Ward Room
Covering Chicago's nine political influencers

Why Census Figures Favor Rahm

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    NEWSLETTERS

    The best news Rahm Emanuel got last week didn’t come from his pollster. It came from the United States Census Bureau, when it released the population figures for Chicago.

    The city’s population declined by 200,000 -- but those were mostly people who wouldn’t have voted for Emanuel. Englewood lost a quarter of its population. The black population that Carol Moseley Braun has been trying to rally accounted for nearly all of Chicago’s population loss.

    “The trend is a result for the plan for transformation of the Chicago Housing Authority, and the displacement of 110,000 people,” mayoral candidate William “Dock” Walls told Ward Room. “Some of ’em have left Chicago. They’ve gone to the suburbs, or Indiana.”

    On the other hand, the Loop’s population increased 76 percent. The Loop is Rahm Country. Emanuel is getting his best numbers from high-income whites who live along the Lakefront.

    “Chicago’s central core grew increasingly vibrant during the past decade, as young professionals filled new condominiums in the Loop and surrounding neighborhoods, taking advantage of trendy restaurants and nightspots,” the Tribune reported, in a story on the census results.

    Several years ago, I talked to a lakefront alderman who predicted Chicago would become a Midwestern Manhattan, with the wealthy inside the city limits, and the poor banished to suburbia.

    “In 25 years, it’ll all be like this,” he said, referring to his ward. “There’s too much demand for land in the city.”
     
    Razing Cabrini Green to make way for the expansion of the Near North Side is part of that process. Expect it to intensify if Emanuel becomes mayor. It’ll be to his political advantage, and the city’s financial advantage. In the future, you won’t have to go down to Oak Street to see aspiring Eurotrash. They’ll be all over the city. It’s only a matter of time before Barneys New York opens a discount outlet in East Garfield Park.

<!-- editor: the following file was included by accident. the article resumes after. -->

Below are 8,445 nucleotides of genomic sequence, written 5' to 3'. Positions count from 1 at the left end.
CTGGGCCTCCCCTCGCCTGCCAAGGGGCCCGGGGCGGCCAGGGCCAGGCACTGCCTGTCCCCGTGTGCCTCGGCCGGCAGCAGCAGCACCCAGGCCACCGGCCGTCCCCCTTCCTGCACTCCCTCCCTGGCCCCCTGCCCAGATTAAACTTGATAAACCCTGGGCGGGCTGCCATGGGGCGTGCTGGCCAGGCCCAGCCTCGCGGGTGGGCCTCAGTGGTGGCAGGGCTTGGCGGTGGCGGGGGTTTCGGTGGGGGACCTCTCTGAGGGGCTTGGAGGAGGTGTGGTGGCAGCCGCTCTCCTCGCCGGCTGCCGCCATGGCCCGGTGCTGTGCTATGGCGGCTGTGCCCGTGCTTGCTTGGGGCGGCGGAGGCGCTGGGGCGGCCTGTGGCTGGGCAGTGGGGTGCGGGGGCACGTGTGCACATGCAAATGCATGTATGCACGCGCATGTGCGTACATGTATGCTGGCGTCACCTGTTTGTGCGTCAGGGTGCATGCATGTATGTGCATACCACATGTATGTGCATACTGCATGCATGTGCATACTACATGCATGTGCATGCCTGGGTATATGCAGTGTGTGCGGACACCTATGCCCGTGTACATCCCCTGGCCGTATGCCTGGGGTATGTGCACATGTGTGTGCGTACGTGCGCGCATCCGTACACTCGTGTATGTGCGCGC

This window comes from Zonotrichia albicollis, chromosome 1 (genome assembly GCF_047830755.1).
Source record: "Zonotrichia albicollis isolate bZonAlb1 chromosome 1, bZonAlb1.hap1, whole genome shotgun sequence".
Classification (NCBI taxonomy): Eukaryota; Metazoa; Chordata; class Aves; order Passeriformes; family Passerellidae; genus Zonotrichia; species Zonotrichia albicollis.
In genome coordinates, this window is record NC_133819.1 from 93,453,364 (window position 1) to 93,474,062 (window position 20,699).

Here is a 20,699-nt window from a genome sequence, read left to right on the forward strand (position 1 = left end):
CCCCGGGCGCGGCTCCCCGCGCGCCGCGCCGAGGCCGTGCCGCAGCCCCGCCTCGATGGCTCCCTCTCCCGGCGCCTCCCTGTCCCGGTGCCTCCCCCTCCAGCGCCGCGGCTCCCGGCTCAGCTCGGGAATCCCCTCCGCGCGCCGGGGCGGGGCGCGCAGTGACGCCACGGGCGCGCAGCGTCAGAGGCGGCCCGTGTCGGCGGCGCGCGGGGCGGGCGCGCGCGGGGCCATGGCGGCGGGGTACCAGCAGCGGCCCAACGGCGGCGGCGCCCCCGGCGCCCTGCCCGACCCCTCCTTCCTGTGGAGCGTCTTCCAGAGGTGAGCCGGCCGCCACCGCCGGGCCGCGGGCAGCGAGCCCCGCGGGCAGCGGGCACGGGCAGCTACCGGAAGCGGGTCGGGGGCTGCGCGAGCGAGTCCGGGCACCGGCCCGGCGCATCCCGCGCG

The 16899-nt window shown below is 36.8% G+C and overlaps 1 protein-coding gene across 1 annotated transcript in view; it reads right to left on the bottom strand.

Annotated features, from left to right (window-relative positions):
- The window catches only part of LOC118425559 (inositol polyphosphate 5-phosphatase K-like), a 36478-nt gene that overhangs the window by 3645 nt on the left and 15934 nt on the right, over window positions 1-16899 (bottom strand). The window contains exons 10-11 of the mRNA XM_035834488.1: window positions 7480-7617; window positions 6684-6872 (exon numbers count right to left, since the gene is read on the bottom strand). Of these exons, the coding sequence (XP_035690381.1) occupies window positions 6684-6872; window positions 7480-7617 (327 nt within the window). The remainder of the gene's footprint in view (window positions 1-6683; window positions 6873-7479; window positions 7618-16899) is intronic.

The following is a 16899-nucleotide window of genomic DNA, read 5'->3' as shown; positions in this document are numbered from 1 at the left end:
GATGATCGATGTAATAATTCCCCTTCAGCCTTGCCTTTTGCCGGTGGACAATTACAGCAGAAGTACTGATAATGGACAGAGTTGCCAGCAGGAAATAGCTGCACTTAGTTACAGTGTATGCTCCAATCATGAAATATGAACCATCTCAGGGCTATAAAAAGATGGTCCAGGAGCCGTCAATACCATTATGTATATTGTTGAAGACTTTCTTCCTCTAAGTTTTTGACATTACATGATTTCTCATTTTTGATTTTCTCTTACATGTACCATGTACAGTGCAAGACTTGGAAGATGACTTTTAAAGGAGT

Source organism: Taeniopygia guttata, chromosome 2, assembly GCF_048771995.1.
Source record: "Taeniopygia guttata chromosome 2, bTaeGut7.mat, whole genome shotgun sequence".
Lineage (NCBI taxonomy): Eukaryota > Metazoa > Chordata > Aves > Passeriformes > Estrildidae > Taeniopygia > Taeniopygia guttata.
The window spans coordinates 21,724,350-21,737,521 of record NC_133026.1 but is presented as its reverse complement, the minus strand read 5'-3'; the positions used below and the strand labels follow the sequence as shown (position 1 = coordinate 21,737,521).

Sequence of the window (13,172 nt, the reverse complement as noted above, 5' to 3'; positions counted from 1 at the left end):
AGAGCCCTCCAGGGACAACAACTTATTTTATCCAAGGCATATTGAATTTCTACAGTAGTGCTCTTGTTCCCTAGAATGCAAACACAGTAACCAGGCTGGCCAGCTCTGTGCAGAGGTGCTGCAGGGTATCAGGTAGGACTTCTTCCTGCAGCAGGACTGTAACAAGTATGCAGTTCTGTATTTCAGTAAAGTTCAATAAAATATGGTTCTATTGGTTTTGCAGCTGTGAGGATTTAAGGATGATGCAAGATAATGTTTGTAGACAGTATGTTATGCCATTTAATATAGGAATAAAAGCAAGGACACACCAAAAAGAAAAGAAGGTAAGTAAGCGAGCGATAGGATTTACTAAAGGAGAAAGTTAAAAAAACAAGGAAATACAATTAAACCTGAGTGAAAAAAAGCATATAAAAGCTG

Chicago, which used to be an industrial, middle-class city, has become a “dumbbell” city, with a large upper class, a large lower class, and few people in between, says Richard C. Longworth, author of Caught in the Middle: America’s Heartland in the Age of Globalism.

    Many Chicagoans live better than ever, in safe housing in vibrant neighborhoods, surrounded by art and restaurants, with good public transportation whisking them to exciting jobs in a dazzling city center that teems with visitors and workers from around the world. These are the global citizens, hardworking, well-educated, well-paid, well-traveled. And many Chicagoans live worse than ever in the old ghettos or, worse, are being shoved by gentrification out of the ghettos into destitute inner-ring suburbs; the old housing projects, lying in the path of the Loop’s expansion, are knocked down and their inhabitants scattered to the civic winds. These are the global have-nots, separated by class and education as much as by race from any of the benefits of a global economy. In the middle are the global servants, mostly Mexican, who perform the services -- valet parking, gardening, dishwashing, dog-walking, busing in bistros, low-level construction -- that the global citizens need.

    Carol Moseley Braun has picked up the theme of Chicago as a Potemkin city that hides its poverty behind a beautiful lakefront façade. On Sunday, Moseley Braun told the Sun-Times that Chicago shouldn’t be “a community that does not have multi-gazillion-dollar sculptures on one hand on the lakefront and people sleeping under the bridges on the other.”

    But Chicago is that community. Emanuel has appealed to Chicago’s global citizens by promising to make us “a world-class city.” Like so many global Chicagoans, his most important connections aren’t to an old neighborhood, but the D.C., New York and Los Angeles. We already live in Rahm Emanuel’s Chicago. That’s why he’ll probably be our next mayor. 

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